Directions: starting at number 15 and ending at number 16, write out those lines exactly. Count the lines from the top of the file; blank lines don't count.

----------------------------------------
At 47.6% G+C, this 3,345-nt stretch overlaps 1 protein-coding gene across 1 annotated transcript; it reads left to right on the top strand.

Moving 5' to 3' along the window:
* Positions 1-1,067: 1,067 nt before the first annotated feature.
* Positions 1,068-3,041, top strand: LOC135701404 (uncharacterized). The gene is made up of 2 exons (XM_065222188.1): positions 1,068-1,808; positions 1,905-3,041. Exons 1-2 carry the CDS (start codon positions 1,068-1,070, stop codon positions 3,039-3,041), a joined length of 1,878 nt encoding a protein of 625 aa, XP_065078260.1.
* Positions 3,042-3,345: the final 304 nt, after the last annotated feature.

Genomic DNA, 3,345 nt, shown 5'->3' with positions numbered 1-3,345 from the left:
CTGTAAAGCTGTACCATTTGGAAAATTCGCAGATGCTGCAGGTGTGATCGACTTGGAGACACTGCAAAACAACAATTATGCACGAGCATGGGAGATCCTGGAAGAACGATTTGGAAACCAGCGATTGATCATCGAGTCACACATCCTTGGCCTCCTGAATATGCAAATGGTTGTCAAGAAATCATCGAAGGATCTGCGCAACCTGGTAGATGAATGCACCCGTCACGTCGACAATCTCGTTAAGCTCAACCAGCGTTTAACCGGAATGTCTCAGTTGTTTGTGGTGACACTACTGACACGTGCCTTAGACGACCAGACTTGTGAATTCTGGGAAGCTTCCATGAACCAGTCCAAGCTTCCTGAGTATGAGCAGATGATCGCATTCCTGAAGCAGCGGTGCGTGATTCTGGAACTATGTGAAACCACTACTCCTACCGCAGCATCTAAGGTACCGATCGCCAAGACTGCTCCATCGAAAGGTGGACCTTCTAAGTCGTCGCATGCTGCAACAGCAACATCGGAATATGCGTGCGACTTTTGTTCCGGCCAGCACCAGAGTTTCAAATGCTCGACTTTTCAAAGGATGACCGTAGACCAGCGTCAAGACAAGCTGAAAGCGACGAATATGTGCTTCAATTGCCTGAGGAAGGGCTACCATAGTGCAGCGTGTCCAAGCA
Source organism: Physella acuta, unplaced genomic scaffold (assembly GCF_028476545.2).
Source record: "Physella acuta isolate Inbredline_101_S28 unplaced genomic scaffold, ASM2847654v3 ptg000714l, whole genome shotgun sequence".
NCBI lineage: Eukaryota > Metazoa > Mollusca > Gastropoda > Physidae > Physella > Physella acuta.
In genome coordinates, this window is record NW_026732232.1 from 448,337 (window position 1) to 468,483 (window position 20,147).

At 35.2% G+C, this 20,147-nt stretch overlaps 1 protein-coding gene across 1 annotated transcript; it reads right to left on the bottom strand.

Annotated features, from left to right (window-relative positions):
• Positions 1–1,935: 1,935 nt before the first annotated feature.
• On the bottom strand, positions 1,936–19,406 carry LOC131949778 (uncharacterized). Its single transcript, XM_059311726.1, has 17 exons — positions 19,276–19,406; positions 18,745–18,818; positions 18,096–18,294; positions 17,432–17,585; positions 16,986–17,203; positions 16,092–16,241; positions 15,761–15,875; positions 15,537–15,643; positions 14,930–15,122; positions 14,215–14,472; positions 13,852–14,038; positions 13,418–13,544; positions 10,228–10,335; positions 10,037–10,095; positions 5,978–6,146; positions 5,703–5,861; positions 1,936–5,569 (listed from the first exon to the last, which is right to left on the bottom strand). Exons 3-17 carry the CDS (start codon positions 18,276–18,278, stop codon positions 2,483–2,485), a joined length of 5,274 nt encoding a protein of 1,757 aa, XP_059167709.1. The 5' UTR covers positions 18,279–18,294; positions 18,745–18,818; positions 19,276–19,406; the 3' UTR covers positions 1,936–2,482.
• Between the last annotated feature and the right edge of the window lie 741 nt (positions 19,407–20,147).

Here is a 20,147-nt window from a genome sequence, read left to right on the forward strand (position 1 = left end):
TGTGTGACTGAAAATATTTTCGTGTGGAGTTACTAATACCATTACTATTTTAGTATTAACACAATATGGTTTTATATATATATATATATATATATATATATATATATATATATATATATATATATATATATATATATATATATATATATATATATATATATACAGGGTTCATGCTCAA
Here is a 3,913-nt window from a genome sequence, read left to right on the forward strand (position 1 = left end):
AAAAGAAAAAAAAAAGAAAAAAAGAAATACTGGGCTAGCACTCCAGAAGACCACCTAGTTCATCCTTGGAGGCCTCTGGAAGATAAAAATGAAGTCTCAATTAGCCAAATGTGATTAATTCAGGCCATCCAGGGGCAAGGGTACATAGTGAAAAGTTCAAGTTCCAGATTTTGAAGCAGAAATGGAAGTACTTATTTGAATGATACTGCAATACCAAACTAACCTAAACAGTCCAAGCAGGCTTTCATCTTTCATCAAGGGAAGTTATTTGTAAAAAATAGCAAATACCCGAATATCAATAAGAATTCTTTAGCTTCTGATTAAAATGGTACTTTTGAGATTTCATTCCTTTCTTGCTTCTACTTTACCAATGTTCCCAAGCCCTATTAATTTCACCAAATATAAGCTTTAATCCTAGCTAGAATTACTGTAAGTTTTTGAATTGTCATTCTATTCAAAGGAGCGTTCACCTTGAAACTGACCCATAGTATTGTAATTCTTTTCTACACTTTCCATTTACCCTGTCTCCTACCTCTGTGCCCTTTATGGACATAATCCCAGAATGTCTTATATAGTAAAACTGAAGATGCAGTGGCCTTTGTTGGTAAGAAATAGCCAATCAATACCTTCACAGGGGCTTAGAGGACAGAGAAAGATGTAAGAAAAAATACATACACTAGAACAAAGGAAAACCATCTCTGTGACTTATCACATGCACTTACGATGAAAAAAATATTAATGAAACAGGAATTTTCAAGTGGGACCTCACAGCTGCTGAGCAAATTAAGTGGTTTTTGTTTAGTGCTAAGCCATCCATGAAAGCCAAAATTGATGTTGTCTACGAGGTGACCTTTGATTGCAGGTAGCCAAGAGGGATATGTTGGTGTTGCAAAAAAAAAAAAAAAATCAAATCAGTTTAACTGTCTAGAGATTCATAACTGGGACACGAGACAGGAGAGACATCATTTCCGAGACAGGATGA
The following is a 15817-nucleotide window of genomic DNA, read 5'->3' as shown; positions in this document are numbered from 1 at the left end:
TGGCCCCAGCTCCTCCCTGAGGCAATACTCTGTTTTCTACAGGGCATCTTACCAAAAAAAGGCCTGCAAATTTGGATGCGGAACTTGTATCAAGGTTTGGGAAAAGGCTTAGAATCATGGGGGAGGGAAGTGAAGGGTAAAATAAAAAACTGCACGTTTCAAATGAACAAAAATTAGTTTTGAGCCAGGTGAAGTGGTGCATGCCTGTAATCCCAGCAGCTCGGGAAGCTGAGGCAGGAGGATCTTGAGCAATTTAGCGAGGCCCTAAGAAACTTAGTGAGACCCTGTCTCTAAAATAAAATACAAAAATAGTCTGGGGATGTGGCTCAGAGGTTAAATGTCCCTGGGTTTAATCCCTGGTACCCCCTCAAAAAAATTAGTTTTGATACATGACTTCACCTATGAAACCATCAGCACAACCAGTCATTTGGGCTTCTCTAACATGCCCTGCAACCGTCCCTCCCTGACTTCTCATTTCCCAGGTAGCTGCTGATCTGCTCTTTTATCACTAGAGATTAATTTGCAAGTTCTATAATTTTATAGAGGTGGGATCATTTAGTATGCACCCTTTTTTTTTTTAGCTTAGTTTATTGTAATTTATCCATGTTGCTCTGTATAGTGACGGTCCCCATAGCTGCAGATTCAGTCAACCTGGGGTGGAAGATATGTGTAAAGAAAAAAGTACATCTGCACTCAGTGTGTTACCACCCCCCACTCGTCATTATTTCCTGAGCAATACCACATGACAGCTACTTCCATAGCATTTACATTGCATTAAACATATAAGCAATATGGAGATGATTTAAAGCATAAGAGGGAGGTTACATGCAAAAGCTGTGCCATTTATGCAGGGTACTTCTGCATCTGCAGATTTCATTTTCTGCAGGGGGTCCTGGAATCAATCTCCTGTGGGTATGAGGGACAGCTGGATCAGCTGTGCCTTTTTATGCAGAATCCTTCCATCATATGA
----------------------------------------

• On the bottom strand, positions 1,936–19,406 carry LOC131949778 (uncharacterized). Its single transcript, XM_059311726.1, has 17 exons — positions 19,276–19,406; positions 18,745–18,818; positions 18,096–18,294; positions 17,432–17,585; positions 16,986–17,203; positions 16,092–16,241; positions 15,761–15,875; positions 15,537–15,643; positions 14,930–15,122; positions 14,215–14,472; positions 13,852–14,038; positions 13,418–13,544; positions 10,228–10,335; positions 10,037–10,095; positions 5,978–6,146; positions 5,703–5,861; positions 1,936–5,569 (listed from the first exon to the last, which is right to left on the bottom strand). Exons 3-17 carry the CDS (start codon positions 18,276–18,278, stop codon positions 2,483–2,485), a joined length of 5,274 nt encoding a protein of 1,757 aa, XP_059167709.1. The 5' UTR covers positions 18,279–18,294; positions 18,745–18,818; positions 19,276–19,406; the 3' UTR covers positions 1,936–2,482.
• Between the last annotated feature and the right edge of the window lie 741 nt (positions 19,407–20,147).